MURDERERS, rapists, robbers and thieves could get away scot-free if the Government presses ahead with civil liberties plans to limit DNA and CCTV use, according to South Yorkshire’s highest-ranking policeman.
Chief Constable Med Hughes is the first top officer in the country to voice his fears over the Government’s Protection of Freedoms Bill.
He claims civil liberties are being put before crime-fighting - and warned the security of the country is at risk.
Chf Con Hughes said he is concerned that, if the Bill gets approved, thousands of fingerprints and DNA samples taken from people arrested but not charged will be deleted from police databases.
And he said he is “very worried” by suggestions put forward by politicians, including the introduction of a code of practice for CCTV and Automatic Number Plate Recognition camera systems.
A new ‘Surveillance Camera Commissioner’ would oversee new rules and make it more difficult for CCTV and ANPR to be used.
But Chf Con Hughes warned the move would make life easier for criminals.
Speaking exclusively to The Star, Chf Con Hughes said: “I am very worried about some of the provision contained within the Freedoms Bill. I do wonder whether those writing these proposals have, perhaps, listened to civil rights lawyers rather than listening to what the public want.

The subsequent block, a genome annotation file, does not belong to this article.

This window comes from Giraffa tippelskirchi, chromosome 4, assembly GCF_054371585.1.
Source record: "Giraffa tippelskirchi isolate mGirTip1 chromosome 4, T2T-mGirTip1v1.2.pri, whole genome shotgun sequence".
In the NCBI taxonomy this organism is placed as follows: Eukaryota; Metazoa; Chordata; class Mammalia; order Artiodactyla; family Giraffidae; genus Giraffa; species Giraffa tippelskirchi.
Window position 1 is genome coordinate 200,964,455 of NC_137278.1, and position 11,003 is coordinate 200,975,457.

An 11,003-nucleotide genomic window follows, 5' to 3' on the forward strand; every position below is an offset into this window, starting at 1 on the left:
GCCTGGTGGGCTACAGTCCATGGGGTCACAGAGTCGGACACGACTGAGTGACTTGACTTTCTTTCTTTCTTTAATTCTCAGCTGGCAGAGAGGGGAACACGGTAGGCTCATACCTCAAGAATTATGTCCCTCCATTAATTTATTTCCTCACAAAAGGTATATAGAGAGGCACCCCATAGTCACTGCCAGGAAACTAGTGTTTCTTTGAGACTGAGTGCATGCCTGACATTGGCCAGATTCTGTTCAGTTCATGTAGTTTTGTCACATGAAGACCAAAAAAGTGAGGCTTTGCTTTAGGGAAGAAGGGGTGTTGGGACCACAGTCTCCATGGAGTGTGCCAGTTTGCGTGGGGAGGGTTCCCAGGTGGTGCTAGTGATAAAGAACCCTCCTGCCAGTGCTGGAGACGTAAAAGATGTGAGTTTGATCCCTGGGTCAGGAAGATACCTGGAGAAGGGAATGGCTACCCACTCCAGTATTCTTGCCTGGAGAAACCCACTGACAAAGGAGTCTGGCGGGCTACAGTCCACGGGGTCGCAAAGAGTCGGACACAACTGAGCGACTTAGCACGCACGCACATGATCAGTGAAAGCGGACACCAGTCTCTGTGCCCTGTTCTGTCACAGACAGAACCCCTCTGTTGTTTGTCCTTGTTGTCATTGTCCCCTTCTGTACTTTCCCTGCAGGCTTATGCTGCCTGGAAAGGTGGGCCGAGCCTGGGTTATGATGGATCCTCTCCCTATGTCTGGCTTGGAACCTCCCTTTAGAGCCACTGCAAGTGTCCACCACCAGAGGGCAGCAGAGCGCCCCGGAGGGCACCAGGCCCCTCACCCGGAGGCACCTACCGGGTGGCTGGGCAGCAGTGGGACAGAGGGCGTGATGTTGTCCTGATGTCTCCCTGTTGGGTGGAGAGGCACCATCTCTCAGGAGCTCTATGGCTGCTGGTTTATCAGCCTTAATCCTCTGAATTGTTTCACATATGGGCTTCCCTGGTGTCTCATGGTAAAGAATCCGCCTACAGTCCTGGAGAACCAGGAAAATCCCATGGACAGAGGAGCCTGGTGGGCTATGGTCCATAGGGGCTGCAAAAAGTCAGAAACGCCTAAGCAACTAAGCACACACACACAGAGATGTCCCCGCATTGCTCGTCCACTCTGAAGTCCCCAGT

“The proposals in respect of CCTV and ANPR will undoubtedly increase bureaucracy the police service will have to go through to use these important tools.
“Yet, as far as I know, there is no evidence of either of these valuable weapons against crime ever having been misused by the police.
“The new proposals seem to reduce the security of the public on the basis of a philosophy, rather than a practical understanding of the way we fight crime and terrorism in this country.”
He added: “Equally, I am concerned the proposal to stop our country holding the DNA of those arrested may well lead to murders and serious crimes being unsolved in the future.
“The proposals in the Freedoms Bill seem to me to tip the balance in favour of the criminal - and I don’t believe the public’s interests are being well served by these changes.”
Chf Con Hughes said he was “disappointed” the proposals had been put forward without politicians speaking to police chiefs first.
“The proposals are, I am told, being pushed through by the Lib Dem part of the coalition,” he said.
“I would invite their leader - Sheffield Hallam MP Nick Clegg, a local MP - to come and see me at any time, or perhaps discuss the impact these proposals could have.
“CCTV and ANPR are not just vital in murder inquiries, for example, but to ensure the public feel safe and secure the rest of the time.”
When Nick Clegg revealed details of the Bill he said “sweeping reforms will put an end to unwarranted local authority snooping and unnecessary scrutiny of individuals”.
He described the Bill as the coalition Government’s “commitment to restore hard-won British liberties”.
A Lib Dem spokeswoman said: “The Freedom Bill is about restoring centuries old British liberties.
“The police will always ask for more powers, but it is the role of government to find the right balance between the power of the state and the freedom of its citizens, and we believe the Labour government got this wrong.”